Introduction: Deficits in voluntary force generation may be due to incomplete activation or decreased maximum force-generating ability (MFGA) of the targeted muscle. The validity of techniques used to measure MFGA in individuals post-stroke has not been assessed. The objective of this study was to determine the reliability of the MFGA predicted using an adjusted burst superimposition method within a post-stroke population. Methods: Differences in paretic-side plantar flexor muscle MFGA between 2 trials was calculated using the standard and adjusted burst superimposition technique for 17 individuals post-stroke (15 men, 58.7 ± 10 years of age, ≥6 months post-stroke) to assess reliability of the techniques. Results: The adjusted measurement was shown to be more reliable (P = 0.03), especially when volitional effort differed by >40 N. Conclusions: Reliable measurement of the MFGA in individuals who have sustained a stroke is of clinical importance. These results suggest that the adjusted burst superimposition method may be useful when performing multiple measurements of muscle performance.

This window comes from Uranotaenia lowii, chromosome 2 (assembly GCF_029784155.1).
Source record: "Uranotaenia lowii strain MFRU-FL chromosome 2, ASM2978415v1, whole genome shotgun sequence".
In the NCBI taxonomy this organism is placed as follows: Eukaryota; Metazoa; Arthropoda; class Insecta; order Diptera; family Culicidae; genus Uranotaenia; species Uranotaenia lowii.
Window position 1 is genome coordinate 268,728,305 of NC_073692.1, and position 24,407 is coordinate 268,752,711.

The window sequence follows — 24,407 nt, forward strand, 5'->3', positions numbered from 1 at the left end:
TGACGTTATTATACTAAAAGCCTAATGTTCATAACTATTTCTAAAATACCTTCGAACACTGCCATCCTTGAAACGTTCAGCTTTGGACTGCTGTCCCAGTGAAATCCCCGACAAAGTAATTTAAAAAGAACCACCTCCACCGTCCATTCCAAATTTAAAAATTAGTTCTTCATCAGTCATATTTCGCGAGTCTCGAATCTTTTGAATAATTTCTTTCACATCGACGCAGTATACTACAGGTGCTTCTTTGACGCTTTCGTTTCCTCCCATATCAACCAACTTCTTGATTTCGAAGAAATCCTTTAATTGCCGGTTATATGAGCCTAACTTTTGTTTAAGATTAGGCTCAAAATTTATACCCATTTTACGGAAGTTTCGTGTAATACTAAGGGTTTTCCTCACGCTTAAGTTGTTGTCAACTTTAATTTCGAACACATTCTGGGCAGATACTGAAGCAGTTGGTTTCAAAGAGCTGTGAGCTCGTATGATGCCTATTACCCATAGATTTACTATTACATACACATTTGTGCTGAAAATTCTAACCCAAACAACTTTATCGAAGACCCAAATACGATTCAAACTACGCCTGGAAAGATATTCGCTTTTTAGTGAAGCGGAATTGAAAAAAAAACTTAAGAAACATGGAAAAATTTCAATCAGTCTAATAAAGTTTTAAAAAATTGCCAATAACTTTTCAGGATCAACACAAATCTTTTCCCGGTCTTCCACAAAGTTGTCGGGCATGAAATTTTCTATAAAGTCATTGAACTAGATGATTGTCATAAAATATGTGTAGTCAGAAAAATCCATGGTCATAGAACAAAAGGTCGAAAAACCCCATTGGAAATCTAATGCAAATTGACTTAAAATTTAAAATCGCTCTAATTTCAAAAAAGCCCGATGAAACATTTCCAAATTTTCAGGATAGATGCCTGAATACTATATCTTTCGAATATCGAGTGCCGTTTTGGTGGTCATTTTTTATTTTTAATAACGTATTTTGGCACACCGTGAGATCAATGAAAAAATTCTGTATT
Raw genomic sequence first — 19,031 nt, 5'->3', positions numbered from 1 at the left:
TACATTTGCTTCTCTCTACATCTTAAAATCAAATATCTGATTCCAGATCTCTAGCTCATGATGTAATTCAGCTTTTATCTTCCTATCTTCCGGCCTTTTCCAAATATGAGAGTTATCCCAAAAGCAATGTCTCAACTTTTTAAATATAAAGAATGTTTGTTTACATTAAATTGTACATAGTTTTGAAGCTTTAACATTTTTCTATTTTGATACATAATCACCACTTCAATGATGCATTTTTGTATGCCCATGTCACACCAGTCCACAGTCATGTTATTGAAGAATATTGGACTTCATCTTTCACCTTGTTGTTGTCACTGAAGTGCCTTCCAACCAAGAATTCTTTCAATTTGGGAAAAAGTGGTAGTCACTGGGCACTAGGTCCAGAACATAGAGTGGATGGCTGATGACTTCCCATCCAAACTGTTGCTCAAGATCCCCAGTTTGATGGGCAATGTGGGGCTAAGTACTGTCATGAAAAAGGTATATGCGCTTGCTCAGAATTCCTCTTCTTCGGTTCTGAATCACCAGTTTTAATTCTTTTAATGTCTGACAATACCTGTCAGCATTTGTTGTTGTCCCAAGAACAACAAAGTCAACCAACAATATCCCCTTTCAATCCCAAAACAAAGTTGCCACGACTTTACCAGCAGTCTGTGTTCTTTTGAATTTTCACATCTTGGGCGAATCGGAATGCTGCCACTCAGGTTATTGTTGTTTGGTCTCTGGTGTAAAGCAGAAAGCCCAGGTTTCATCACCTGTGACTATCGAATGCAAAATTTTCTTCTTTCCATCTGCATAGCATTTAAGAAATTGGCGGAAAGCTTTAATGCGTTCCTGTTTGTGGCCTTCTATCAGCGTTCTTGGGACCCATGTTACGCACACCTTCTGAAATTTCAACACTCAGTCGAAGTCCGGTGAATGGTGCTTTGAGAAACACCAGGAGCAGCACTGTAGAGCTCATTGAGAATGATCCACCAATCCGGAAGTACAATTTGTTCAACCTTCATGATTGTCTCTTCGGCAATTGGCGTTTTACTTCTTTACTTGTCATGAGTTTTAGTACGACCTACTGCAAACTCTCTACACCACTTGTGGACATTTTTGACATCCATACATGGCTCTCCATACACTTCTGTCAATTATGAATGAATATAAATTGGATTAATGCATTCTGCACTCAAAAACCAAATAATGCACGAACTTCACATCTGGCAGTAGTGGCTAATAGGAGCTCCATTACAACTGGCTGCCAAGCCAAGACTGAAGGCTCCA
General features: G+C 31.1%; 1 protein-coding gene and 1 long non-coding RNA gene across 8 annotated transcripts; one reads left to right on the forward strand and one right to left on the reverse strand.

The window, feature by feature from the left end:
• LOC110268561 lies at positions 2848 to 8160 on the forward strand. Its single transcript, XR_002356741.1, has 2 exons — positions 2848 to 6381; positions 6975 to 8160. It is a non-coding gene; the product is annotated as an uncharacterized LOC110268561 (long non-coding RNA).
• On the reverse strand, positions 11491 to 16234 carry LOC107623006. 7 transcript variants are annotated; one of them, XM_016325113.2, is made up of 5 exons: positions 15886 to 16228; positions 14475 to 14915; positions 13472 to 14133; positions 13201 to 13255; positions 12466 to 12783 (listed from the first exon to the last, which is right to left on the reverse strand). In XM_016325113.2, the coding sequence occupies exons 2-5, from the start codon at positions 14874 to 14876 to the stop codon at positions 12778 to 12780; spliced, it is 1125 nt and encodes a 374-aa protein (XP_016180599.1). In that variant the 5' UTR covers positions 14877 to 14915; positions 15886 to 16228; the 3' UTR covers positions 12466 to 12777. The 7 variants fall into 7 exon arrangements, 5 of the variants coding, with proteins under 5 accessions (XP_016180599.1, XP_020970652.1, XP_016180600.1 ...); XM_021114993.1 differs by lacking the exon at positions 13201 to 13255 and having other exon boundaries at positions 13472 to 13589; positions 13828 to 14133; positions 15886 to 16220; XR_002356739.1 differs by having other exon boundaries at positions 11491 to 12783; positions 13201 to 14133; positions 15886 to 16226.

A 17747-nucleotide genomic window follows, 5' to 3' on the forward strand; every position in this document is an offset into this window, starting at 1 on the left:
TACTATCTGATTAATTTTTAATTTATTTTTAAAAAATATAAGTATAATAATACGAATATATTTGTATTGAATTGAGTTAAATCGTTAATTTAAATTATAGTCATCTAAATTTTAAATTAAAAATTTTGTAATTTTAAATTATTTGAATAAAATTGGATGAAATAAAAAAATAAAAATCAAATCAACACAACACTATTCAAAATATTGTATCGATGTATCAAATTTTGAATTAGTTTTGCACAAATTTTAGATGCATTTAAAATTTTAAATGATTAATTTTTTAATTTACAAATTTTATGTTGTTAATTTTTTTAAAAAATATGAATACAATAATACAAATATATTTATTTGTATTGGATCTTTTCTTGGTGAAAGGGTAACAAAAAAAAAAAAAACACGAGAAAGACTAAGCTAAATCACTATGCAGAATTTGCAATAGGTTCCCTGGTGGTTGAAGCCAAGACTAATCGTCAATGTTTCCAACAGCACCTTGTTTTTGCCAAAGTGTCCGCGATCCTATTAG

- Burst superimposition
- Functional electrical stimulation
- Maximum force-generating ability, plantar flexors
ASJC Scopus subject areas
- Clinical Neurology
- Cellular and Molecular Neuroscience
- Physiology (medical)